Things that went wrong (that I was not expecting):

1. Mexico City airport is confusing. I’ve been here before, but somehow didn’t have the same experience (another story). I had plenty of time, so I wasn’t sweating it too hard, but the signs were not adequate to explain where I needed to go (and I can read signs in Spanish just fine). I couldn’t figure out what part of the airport/which gate I needed. I had to ask two people, and then kept verifying with others since I was getting conflicting info.


Then, the gate I was flying out of operated differently than I’ve seen before. It was for all the puddle-jumper domestic flights to small towns. There was a common area to wait (though small and unmarked) and you just wait to go downstairs and outside at the given time.

  • Lesson 1 – Ask for help. Often! More often than you’re comfortable with. You’ll be glad when you’re not making big mistakes
  • Lesson 2 – Mexico City airport personnel are super nice. They smile and wish you a “Buen Dia”. They haven’t gotten the memo from the US that you have to be unpleasant to work in air travel.


2. I left my purse in a bathroom stall! The last time I did that, I was 21 years old and partying too hard. However, this time I placed my heavy purse on a back shelf behind the toilet (no hooks on the door), did my business, left the stall, washed my hands and turned to walk out before realizing it.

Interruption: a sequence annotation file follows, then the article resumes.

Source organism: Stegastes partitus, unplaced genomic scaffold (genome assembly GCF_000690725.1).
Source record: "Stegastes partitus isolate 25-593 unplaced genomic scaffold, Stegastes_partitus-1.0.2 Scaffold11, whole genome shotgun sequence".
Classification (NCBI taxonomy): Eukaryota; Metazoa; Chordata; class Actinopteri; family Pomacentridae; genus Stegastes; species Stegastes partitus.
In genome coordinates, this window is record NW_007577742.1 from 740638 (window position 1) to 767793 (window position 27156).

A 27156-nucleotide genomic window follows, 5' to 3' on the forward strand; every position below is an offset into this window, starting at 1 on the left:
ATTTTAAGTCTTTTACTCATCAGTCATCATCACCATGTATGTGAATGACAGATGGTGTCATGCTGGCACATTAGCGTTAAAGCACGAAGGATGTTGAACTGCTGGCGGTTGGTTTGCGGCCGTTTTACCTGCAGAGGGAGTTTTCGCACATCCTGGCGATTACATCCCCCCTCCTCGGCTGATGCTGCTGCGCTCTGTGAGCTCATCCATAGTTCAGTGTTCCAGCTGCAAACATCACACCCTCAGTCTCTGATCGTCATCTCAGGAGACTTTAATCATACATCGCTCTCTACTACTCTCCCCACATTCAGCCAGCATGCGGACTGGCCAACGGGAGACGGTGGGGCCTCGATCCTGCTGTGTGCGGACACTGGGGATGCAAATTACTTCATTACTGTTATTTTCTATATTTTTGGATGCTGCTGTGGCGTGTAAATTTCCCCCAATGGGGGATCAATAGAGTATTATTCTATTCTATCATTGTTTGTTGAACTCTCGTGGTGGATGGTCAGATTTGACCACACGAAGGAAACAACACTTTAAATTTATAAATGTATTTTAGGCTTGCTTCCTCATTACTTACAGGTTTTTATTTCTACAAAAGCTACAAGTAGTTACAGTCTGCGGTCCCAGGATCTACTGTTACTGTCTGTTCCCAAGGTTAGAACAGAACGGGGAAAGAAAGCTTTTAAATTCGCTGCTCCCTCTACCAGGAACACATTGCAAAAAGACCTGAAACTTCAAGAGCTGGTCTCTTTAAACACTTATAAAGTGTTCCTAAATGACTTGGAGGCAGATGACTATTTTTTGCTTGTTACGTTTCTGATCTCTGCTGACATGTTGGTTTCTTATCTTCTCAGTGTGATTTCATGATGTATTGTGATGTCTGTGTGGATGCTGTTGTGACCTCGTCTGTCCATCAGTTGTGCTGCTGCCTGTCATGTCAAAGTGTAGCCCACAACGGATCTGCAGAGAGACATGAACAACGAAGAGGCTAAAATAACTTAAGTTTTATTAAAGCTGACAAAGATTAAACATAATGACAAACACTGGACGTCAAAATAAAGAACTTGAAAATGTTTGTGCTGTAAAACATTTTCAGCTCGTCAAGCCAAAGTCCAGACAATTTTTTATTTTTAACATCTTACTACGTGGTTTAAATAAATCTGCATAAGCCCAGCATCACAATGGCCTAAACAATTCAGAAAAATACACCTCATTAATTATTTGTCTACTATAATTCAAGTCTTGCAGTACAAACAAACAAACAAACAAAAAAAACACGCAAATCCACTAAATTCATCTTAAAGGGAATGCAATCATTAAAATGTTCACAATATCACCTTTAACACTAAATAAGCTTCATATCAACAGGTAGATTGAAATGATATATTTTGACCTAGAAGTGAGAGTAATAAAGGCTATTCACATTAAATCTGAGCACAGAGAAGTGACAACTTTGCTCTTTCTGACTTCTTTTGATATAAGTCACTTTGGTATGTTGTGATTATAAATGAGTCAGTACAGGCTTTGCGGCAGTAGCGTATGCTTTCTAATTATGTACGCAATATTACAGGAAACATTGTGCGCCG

I literally freaked out, started running back to the stalls, couldn’t remember which I was in – checked and didn’t see anything in the first couple stalls, then started yelling things in English to two really ambivalent looking Mexican girls at the sink. I was about to launch into a full blown panic attack (“I got robbed at the Mexico City airport! I left my purse unattended in Mexico City and it was swiped in 1 minute flat!!”), when I noticed a door closed. I pounded on it and began yelling again in English (too panicked to translate my thoughts). A really sweet young girl opened the door and handed me my untouched purse. I turned red, repeated “Muchas Gracias” five times and then sheepishly walked out.

  • Lesson 1 – Susan, please always keep track of your purse that has your passport, money and tickets!
  • Lesson 2 – Mexico City is a nice place. People are generally nice. Take a deep breath, don’t panic.


Of course, any of these circumstances could flip-flop, depending on where you go and when, but the point is – DON’T waste time worrying about what could happen. Seriously, it’s a waste of energy. Chances are, things will not go the way you’re afraid they will.


Here’s what you can and should do:

  1. Do (at least) the minimum amount of research needed for your destination. Know the general vibe, facts, and safety concerns for where you’re going.
  2. Plan your transportation from the airport (or initial arrival).
  3. Book at least your first night’s stay. You can get settled and give yourself the night/next morning to figure out your next move.
  4. Learn the essential words in the language of the country you’re visiting
  • Please
  • Thank you
  • I am going to….
  • Excuse me
  • How much does it cost?

5. Screenshot important info (you can never trust wifi/phone signals):

  • Special transportation information: name, contact info, location
  • Map where your hotel is
  • Hotel phone, address, etc.

6. Let it happen! You can’t prepare for everything. And half the adventure is the figuring it out anyway.


Next up – my husband arrives. Couples exploring!


Then – two great friends I haven’t seen in years are arriving and spending a few days with us in Puerto Escondido and Oaxaca.


I’m interested to see how these three very different styles of travel (solo, couple, group) will compare. Maybe a post to follow?